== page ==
Can I Sue My Chapter 7 Bankruptcy Trustee?


Yes, you can sue your chapter 7 bankruptcy trustee, but it is extremely rare and difficult. It is possible though. Chapter 7 bankruptcy trustees are human and sometimes make mistakes when administering bankruptcy estates and do intend the negative consequences. Suing them could be the only way to get justice. The road is long and at no point will seeking damages against a Chapter 7 bankruptcy trustee or their attorney going to be easy. Here is why.

The Barton Doctrine

To sue a Chapter 7 bankruptcy trustee you must first obtain leave from the court. Yes, this is one of those situations that require you to get court permission to sue someone before you can sue the person. Yes, it is like suing the government. You must get the government’s permission first. The system has to agree with you first that you have been wronged and should be able to then sue the system. It is how the system protects itself and continues to do what it does without change. So yes, you could be denied the right to sue and never get your day in court no matter what happened if you cannot get permission to sue. The Supreme Court established in Barton that before another court may obtain subject-matter jurisdiction over a suit filed against a receiver for acts committed in his official capacity, the plaintiff must obtain leave of the court that appointed the receiver. See Muratore v. Darr, 375 F.3d 140,143 (1st Cir. 2004). This principle has been extended to suits against bankruptcy trustees, see id.; Beck v. Fort James Corp. (In re Crown Vantage, Inc.), 421 F.3d 963, 971 (9th Cir. 2005), and to suits against trustees’ attorneys, see Lowen-braun v. Canary (In re Lowenbraun), 453 F.3d 314, 321 (6thCir. 2006).

There are all kinds of similar immunities for police offices and judges for example. The theory is for them to do their job they have to be immune from the damages caused by their legal decisions in carry out their job. A police officers’ immunity is easier to understand. A police office cannot be sued each and every time they arrested someone and use physical force on the person to effectuate the arrest. A certain amount of physical force is required and legal in the carry out of the police officers’ duties or scope of employment. There are situations where a police officer uses excessive force though and the question of whether judicial immunity should apply arises. The Barton doctrine is no different. The court first evaluates whether the Chapter 7 bankruptcy trustee’s alleged wrongful act falls within the scope of their duties and whether the conduct exceeded what is necessary…….

Before leave can be granted the plaintiff must establish a prima facie case against the Chapter 7 bankruptcy trustee or their bankruptcy attorney. That means present adequate grounds upon which to proceed against the trustee in another forum. If the court determines the Chapter 7 bankruptcy trustee was acting within their official capacity when the alleged wrong took place you could be out of luck. The point is to give the Chapter 7 bankruptcy trustee the ability to administer an estate freely and limit the personal liability for choices in administering the estate. It is a tough job and could be made nearly impossible if Chapter 7 bankruptcy trustees are personally liable for every act or decision they make. The administration of an asset chapter 7 bankruptcy cases would be forever burdensome and less funds would go for the benefit of creditors. All of the assets would go to the professionals administering the estate.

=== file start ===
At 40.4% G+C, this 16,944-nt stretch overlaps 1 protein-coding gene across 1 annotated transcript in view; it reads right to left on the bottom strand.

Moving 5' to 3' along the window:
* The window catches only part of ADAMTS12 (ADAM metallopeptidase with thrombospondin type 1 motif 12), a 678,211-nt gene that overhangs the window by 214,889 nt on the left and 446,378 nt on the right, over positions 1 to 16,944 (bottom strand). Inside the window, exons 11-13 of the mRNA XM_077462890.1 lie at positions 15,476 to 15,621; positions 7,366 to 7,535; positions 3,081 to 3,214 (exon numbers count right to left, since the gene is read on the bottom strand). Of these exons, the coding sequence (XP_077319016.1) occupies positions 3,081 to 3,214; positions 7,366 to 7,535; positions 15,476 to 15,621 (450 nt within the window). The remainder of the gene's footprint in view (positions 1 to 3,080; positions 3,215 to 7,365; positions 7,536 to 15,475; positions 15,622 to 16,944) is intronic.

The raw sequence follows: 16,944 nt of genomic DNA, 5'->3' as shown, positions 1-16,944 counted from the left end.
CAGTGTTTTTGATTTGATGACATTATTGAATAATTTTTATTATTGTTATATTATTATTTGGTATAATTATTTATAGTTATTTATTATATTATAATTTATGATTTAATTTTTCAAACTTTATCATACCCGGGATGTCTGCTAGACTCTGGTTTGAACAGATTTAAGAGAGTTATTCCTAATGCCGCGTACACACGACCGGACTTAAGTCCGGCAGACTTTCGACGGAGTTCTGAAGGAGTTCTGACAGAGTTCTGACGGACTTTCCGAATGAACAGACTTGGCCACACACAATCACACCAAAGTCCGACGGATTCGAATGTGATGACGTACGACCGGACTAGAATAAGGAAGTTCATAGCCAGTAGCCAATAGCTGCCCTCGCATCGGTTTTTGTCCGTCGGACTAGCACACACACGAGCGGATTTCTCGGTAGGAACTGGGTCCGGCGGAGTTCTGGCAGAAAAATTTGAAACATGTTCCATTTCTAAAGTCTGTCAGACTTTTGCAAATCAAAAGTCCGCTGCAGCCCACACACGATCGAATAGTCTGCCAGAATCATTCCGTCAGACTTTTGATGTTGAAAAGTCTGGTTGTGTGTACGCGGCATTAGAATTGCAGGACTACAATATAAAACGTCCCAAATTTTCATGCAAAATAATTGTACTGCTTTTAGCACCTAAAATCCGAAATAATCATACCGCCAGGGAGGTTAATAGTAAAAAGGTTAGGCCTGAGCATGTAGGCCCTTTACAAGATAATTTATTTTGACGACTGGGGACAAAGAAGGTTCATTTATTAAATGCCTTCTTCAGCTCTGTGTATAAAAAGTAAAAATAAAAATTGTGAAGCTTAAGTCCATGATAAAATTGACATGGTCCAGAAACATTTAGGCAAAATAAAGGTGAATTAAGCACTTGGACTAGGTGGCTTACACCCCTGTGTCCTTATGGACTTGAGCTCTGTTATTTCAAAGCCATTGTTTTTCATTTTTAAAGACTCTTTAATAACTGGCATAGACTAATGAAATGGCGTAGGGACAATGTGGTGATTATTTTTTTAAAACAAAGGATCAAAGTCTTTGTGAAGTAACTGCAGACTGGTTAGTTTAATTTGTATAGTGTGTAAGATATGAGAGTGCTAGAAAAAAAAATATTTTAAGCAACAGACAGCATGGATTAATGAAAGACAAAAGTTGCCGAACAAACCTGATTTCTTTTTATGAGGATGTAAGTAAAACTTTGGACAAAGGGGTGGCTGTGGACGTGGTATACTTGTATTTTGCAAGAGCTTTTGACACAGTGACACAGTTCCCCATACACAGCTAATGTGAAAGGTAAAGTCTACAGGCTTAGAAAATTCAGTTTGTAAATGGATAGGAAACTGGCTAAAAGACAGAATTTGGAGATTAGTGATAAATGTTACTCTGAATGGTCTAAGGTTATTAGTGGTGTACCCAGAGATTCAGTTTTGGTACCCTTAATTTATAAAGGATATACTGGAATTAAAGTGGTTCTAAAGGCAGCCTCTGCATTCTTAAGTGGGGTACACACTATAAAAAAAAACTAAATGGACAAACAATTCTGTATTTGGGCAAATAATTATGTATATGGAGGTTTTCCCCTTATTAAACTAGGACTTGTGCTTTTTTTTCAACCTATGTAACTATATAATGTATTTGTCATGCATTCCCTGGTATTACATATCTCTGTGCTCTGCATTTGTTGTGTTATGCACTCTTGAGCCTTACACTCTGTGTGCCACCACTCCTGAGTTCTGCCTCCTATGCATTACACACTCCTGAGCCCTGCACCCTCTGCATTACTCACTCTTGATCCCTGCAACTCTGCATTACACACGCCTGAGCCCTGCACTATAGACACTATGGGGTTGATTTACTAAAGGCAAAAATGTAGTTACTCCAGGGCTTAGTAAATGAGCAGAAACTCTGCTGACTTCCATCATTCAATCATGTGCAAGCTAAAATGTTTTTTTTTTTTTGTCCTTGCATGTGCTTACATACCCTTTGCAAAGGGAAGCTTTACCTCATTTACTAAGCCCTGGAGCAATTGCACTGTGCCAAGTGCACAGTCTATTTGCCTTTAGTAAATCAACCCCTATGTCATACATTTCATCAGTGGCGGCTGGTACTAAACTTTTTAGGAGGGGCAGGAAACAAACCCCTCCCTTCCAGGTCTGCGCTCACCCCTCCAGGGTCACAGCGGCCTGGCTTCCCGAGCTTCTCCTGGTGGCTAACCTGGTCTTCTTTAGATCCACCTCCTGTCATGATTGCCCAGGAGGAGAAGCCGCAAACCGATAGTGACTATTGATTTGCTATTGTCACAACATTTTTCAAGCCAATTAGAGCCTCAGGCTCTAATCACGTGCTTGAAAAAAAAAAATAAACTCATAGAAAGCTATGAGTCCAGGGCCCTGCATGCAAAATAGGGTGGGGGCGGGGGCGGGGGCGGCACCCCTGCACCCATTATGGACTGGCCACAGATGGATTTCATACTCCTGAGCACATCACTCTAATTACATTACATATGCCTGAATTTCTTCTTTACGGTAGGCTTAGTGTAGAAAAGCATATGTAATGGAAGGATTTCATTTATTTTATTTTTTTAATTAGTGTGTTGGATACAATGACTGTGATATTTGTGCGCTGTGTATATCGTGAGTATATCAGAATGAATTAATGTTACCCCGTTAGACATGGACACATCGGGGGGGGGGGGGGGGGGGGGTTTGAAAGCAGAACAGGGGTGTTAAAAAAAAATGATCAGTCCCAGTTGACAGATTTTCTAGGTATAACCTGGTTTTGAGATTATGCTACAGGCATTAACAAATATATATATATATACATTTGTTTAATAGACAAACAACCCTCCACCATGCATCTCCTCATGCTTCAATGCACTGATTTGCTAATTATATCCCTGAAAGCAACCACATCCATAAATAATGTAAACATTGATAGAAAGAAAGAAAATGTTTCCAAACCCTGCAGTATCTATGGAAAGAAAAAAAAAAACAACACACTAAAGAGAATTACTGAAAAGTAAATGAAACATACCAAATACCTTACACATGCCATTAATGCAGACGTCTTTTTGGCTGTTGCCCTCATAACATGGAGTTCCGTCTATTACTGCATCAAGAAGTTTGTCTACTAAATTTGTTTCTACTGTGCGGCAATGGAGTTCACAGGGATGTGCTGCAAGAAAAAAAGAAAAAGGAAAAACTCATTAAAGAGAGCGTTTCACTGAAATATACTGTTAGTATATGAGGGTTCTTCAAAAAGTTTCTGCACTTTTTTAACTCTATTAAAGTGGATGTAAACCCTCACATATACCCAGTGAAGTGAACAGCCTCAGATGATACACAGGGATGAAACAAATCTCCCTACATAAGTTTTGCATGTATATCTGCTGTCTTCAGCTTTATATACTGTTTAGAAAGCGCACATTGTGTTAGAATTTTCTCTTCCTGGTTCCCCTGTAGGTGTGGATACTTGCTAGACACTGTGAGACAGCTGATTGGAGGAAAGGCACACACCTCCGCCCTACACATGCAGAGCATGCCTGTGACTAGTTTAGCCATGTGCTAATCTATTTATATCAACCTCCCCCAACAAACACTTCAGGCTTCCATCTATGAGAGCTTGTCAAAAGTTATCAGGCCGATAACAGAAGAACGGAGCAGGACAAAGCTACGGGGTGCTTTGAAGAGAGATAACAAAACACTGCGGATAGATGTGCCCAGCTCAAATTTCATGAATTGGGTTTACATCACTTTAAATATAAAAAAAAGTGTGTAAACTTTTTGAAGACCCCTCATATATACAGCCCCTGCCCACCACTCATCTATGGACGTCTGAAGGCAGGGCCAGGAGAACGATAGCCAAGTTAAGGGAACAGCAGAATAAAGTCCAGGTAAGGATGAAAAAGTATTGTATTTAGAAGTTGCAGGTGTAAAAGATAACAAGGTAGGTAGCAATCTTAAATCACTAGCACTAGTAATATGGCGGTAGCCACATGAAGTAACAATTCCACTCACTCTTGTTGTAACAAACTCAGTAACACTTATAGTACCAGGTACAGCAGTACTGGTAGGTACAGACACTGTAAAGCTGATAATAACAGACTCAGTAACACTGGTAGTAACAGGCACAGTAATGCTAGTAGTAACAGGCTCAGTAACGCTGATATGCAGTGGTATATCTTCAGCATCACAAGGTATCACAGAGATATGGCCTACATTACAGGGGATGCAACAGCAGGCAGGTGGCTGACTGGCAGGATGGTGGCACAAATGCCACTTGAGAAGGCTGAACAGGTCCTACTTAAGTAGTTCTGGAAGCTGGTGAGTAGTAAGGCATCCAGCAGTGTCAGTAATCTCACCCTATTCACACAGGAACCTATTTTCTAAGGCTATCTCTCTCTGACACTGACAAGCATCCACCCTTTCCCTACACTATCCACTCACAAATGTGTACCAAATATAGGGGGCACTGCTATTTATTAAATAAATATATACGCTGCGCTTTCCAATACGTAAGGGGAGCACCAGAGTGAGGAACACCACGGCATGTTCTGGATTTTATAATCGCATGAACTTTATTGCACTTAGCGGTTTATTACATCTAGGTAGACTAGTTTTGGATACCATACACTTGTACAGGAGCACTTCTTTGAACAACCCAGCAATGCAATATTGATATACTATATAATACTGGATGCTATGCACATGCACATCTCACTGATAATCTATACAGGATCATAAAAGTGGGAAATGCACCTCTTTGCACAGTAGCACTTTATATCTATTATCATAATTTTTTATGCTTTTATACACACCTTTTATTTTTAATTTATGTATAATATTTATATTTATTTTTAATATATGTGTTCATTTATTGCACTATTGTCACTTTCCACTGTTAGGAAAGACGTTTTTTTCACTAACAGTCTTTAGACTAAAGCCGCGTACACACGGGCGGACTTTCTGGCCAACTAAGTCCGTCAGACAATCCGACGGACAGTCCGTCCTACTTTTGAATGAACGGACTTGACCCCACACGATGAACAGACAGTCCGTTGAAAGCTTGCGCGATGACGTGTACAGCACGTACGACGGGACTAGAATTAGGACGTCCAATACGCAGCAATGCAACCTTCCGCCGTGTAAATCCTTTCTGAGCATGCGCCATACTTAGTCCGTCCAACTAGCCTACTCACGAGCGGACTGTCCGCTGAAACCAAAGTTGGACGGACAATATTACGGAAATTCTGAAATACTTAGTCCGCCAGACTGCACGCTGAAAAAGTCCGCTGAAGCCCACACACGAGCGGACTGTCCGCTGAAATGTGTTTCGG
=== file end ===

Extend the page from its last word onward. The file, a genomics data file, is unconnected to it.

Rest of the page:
Does The Barton Doctrine Even Apply

Before filing a motion for leave to sue a Chapter 7 bankruptcy trustee you must first determine if the Barton doctrine even applies to the situation or alleged wrong. What a process. First you have to spend thousands of dollars determine if the Barton doctrine applies then thousands of dollars to try and prove the wrong and damages. To determine whether a complained-of act falls under the Barton doctrine, bankruptcy attorneys and courts consider the nature of the function that the trustee or his counsel was performing during commission of the actions for which liability is sought. See Heavrin v. Schilling (In re Triple S Rests., Inc.), 519 F.3d 575, 578 (6th Cir. 2008).
When trustees act “within the context” of their role of “recovering assets for the estate,” leave must be obtained. Acts are presumed to be part of the duties of the trustee or his counsel “unless Plaintiff initially alleges at the outset facts demonstrating otherwise.” In re Lowenbraun , 453 F.3d at 322 (internal quotation marks omitted). The Barton doctrine serves the principle that a bankruptcy trustee “is an officer of the court that appoints him,” and therefore that court “has a strong interest in protecting him from unjustified personal liability for acts taken within the scope of his official duties.” Lebovits v. Scheffel (In re Lehal Realty Assocs.), 101 F.3d 272, 276 (2d Cir. 1996).

Proving The Actual Wrong

A Chapter 7 bankruptcy trustee can be sued for their misconduct in the discharge of their duties as trustee. If you are successful in obtaining arguing the Barton doctrine does not apply you then must show a prima facie case against the Chapter 7 bankruptcy trustee. If the bankruptcy court initially finds there is no merit to the claims against the Chapter 7 bankruptcy trustee then leave to sue may not be granted either. You will have to appeal the order denying leave to sue.


This is surely an expensive process and all pro’s and con’s should be evaluated before deciding to go after a Chapter 7 bankruptcy trustee for their administration of a bankruptcy estate. Rarely have I come across a situation that even raised the question of suing a Chapter 7 bankruptcy trustee. Generally trustee’s stay within their lane and do not take foolhardy risks that may raise doubts to their administration. It is just not worth it.